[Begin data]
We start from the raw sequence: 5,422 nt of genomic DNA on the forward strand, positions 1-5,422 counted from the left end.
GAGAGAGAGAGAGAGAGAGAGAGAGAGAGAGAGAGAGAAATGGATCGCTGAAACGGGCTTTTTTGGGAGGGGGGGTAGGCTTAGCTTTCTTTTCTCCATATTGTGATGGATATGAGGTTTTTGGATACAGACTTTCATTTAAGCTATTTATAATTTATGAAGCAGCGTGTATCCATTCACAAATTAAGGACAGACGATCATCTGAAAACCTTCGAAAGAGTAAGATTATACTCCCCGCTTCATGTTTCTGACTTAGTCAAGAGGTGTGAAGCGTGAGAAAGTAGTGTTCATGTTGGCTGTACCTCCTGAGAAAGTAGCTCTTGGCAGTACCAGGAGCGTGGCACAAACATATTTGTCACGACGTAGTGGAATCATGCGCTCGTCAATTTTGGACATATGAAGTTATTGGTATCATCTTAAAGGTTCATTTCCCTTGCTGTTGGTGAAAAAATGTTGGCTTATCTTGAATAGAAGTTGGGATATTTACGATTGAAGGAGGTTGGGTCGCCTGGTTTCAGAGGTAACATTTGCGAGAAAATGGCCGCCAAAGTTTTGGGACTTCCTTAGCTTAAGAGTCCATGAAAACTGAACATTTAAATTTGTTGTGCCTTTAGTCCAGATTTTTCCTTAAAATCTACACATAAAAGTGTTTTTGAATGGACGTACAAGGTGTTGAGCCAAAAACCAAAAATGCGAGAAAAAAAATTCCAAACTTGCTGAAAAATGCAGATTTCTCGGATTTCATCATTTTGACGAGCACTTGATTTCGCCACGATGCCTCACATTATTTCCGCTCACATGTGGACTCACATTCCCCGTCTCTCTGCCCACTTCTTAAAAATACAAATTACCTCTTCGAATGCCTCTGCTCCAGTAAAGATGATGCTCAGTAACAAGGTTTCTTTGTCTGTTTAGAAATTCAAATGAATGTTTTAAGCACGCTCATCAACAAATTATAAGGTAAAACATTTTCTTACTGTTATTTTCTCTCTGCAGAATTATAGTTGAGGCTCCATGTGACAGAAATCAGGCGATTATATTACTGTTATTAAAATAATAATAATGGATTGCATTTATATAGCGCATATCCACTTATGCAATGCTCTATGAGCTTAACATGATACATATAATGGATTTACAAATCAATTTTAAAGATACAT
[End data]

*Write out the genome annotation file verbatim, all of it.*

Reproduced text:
We start from the raw sequence: 5,422 nt of genomic DNA on the forward strand, positions 1-5,422 counted from the left end.
GAGAGAGAGAGAGAGAGAGAGAGAGAGAGAGAGAGAGAAATGGATCGCTGAAACGGGCTTTTTTGGGAGGGGGGGTAGGCTTAGCTTTCTTTTCTCCATATTGTGATGGATATGAGGTTTTTGGATACAGACTTTCATTTAAGCTATTTATAATTTATGAAGCAGCGTGTATCCATTCACAAATTAAGGACAGACGATCATCTGAAAACCTTCGAAAGAGTAAGATTATACTCCCCGCTTCATGTTTCTGACTTAGTCAAGAGGTGTGAAGCGTGAGAAAGTAGTGTTCATGTTGGCTGTACCTCCTGAGAAAGTAGCTCTTGGCAGTACCAGGAGCGTGGCACAAACATATTTGTCACGACGTAGTGGAATCATGCGCTCGTCAATTTTGGACATATGAAGTTATTGGTATCATCTTAAAGGTTCATTTCCCTTGCTGTTGGTGAAAAAATGTTGGCTTATCTTGAATAGAAGTTGGGATATTTACGATTGAAGGAGGTTGGGTCGCCTGGTTTCAGAGGTAACATTTGCGAGAAAATGGCCGCCAAAGTTTTGGGACTTCCTTAGCTTAAGAGTCCATGAAAACTGAACATTTAAATTTGTTGTGCCTTTAGTCCAGATTTTTCCTTAAAATCTACACATAAAAGTGTTTTTGAATGGACGTACAAGGTGTTGAGCCAAAAACCAAAAATGCGAGAAAAAAAATTCCAAACTTGCTGAAAAATGCAGATTTCTCGGATTTCATCATTTTGACGAGCACTTGATTTCGCCACGATGCCTCACATTATTTCCGCTCACATGTGGACTCACATTCCCCGTCTCTCTGCCCACTTCTTAAAAATACAAATTACCTCTTCGAATGCCTCTGCTCCAGTAAAGATGATGCTCAGTAACAAGGTTTCTTTGTCTGTTTAGAAATTCAAATGAATGTTTTAAGCACGCTCATCAACAAATTATAAGGTAAAACATTTTCTTACTGTTATTTTCTCTCTGCAGAATTATAGTTGAGGCTCCATGTGACAGAAATCAGGCGATTATATTACTGTTATTAAAATAATAATAATGGATTGCATTTATATAGCGCATATCCACTTATGCAATGCTCTATGAGCTTAACATGATACATATAATGGATTTACAAATCAATTTTAAAGATACAT